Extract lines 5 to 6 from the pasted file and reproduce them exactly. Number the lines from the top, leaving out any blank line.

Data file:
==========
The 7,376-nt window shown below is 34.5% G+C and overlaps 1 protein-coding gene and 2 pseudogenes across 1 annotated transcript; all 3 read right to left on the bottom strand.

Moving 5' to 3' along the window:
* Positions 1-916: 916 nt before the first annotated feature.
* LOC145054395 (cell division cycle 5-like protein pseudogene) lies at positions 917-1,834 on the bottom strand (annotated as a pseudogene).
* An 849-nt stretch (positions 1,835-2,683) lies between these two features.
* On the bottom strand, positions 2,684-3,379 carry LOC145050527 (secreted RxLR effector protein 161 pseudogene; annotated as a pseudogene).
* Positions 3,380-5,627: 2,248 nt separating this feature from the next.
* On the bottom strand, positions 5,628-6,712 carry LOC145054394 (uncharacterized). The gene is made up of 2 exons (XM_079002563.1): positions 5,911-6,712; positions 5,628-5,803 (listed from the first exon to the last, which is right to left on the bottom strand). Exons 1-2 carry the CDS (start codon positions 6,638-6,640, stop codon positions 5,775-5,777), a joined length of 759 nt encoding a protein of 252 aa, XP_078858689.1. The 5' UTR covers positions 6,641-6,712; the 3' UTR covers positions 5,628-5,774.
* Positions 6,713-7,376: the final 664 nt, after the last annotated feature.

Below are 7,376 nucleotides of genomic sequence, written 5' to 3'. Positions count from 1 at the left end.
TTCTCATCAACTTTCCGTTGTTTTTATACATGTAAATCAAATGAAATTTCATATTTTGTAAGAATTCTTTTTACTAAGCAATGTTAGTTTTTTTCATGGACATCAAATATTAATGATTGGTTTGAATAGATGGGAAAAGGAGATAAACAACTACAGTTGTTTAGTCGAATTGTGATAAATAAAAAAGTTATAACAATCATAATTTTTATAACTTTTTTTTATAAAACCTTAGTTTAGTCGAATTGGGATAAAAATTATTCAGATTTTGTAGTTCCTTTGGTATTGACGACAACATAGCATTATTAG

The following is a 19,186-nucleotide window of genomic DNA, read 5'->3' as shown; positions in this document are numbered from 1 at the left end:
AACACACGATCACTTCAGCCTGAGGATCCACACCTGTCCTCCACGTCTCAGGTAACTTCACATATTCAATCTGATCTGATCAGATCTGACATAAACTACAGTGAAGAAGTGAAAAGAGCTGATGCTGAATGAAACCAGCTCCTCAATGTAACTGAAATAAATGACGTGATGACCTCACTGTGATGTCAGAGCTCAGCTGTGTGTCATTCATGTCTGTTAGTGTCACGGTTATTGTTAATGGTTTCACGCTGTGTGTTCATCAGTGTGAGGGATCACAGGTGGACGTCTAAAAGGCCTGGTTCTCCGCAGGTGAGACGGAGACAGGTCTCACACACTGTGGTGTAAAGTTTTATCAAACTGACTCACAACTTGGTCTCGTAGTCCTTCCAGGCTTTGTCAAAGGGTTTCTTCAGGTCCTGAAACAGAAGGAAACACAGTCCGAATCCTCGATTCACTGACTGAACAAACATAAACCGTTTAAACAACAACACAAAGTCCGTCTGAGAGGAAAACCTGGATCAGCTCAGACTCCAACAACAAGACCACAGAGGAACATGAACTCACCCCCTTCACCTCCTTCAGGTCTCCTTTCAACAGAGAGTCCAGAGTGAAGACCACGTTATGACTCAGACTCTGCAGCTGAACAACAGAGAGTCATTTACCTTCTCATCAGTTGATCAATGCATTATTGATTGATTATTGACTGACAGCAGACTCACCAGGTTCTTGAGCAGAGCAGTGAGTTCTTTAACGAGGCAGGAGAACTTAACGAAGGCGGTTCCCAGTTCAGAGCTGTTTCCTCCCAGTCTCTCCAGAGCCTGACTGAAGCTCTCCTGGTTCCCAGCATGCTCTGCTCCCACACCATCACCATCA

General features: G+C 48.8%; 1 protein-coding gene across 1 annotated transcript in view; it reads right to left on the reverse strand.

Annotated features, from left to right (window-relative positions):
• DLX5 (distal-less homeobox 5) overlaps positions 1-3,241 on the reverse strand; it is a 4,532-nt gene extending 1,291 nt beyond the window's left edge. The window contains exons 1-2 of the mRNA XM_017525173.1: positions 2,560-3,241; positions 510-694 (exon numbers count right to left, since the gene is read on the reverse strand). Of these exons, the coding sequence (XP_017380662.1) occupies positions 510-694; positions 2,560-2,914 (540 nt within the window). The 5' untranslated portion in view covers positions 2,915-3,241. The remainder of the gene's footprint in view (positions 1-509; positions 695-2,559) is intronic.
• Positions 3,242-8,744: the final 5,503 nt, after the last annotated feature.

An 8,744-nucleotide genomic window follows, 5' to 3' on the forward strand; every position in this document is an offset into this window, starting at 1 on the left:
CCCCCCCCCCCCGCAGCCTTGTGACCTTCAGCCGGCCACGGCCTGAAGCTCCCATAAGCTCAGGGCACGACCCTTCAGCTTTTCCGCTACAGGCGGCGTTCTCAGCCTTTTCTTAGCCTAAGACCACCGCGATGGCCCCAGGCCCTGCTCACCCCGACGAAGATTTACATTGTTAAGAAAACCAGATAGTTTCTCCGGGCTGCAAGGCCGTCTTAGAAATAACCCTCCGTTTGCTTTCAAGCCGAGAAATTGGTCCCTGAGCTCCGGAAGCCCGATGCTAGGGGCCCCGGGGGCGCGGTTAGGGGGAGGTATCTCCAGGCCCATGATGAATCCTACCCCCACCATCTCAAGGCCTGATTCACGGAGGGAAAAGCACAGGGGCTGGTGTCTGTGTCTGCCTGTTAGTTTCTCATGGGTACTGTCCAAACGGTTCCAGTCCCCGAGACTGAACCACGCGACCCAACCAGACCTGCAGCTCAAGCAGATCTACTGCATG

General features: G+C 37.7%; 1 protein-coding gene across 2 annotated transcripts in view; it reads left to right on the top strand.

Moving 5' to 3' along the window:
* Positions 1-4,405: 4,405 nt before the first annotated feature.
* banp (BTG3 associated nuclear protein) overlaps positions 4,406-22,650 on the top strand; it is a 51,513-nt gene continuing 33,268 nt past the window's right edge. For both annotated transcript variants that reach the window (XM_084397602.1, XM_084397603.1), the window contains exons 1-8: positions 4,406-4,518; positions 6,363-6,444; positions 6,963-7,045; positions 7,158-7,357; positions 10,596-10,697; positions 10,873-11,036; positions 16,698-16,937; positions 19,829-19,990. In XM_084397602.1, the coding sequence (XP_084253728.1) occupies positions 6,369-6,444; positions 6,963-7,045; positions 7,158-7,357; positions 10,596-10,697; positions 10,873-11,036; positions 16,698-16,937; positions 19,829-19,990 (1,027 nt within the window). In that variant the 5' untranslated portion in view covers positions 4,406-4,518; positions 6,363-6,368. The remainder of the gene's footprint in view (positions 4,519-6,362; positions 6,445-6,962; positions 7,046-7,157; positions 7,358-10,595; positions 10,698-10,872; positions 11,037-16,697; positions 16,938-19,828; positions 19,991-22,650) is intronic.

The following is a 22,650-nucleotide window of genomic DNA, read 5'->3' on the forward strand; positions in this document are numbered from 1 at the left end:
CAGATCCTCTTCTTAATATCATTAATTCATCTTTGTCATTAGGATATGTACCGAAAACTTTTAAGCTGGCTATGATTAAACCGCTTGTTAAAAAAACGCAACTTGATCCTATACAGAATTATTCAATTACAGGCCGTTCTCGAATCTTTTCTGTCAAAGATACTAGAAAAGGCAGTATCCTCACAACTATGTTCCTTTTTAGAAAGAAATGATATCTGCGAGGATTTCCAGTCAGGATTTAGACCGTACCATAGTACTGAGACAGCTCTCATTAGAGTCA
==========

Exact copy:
* An 849-nt stretch (positions 1,835-2,683) lies between these two features.
* On the bottom strand, positions 2,684-3,379 carry LOC145050527 (secreted RxLR effector protein 161 pseudogene; annotated as a pseudogene).